The Cambodian community welcomed environmental activist Alejandro Gonzalez-Davidson to Wat Khemarangsaram temple at Bonnyrigg last Sunday.
Cambodians know him simply as Alex from his work with Mother Nature Cambodia. He's widely respected for his work in exposing environmental degradation and illegal logging in Cambodia.
Alex delighted the 200 people by speaking in fluent Khmer, a language mastered in his years in Cambodia. Before he spoke, monks from the Bonnyrigg and Cabramatta Buddhist temples chanted a blessing.
Alex spoke of campaigns Mother Nature had helped and about widespread corruption in Cambodia. He saw greed and overdevelopment as the root causes of environmental destruction but encouraged people to have hope and to fight for justice in Cambodia.
Mother Nature was founded in 2012 to protect Cambodia’s natural heritage from destruction by vested interests. Among its successes, Alex said, were forcing the government not to build a destructive dam in the Cardamom Mountains and pressuring the governments of Cambodia and Singapore to stop trade of silica sand.
Alex went to Cambodia at 21, the first of many times. In 2008, he was living near Boeung Kak Lake at Phnom Penh when he saw wealthy investors fill in the lake and force people from their homes. At weekends, he went into the mountains and learnt of the extent of illegal logging and destruction of the forests, home to centuries-old rosewood trees. Journalists and activists who investigated the trade have been killed, he said, among them his friend Chhut Vuthy.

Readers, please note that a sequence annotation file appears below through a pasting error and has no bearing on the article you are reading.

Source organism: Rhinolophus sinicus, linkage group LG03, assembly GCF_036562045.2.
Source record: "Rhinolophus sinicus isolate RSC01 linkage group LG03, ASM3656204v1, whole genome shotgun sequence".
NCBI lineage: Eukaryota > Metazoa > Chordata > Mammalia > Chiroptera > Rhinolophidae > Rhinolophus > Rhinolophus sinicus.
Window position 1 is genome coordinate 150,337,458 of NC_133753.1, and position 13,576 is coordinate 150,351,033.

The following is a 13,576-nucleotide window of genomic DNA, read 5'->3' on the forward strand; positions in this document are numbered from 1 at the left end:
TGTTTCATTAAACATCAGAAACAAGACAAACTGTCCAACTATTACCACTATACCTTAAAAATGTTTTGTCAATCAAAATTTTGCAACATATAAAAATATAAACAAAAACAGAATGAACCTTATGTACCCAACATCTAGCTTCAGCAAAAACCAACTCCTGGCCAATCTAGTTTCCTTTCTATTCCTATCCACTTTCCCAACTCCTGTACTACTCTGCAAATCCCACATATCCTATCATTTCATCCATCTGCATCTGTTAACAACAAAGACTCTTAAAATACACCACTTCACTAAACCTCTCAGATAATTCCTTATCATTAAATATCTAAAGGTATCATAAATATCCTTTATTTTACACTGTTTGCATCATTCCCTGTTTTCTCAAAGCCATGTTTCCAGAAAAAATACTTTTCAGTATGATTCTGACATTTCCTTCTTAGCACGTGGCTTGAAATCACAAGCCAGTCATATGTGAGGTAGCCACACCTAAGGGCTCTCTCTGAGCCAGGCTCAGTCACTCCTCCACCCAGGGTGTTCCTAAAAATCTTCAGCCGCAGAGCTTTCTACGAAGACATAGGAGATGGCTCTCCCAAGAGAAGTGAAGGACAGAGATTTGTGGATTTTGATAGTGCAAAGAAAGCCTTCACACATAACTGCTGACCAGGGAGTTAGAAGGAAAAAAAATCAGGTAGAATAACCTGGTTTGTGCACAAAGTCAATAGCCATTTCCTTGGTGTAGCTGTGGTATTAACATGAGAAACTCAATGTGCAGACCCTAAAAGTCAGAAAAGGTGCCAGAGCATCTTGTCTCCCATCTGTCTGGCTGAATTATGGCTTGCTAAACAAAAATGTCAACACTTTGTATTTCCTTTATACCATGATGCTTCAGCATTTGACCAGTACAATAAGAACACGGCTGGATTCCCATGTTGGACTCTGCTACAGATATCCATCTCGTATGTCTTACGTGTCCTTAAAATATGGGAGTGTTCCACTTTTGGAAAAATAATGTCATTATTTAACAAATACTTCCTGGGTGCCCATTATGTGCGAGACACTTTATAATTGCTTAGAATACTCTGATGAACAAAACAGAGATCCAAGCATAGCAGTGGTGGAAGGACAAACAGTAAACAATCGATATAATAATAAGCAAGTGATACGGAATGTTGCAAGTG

In 2015 he was deported by the Cambodian government. Now he divides his time between Thailand and his native Spain. Outside Cambodia he says he doesn't have to fear for his safety and can talk freely.
He's in contact with activists who continue the work he started in Cambodia. They're harassed and some have spent time in prison.
Vannak Pan, who follows Alex on Facebook, said: “I wanted to come and listen to him because he loves our country and wants to protect our forests. I wanted to show my support."
Vanny Kong said: “When I heard he was coming to talk at the temple, I was delighted to have the chance to meet him. Alex is a hero.”
Sophy Coade said although Alex had shown how the natural environment in Cambodia had been destroyed, he brought hope. She was touched by the way he honoured another Cambodian campaigner, his friend, Dr Kem Ley, killed in 2016. Alex said to honour Kem Ley by persisting with the struggle.
Next Alex went to Melbourne to meet Bruce federal MP Julian Hill and Greens leader Richard di Natale.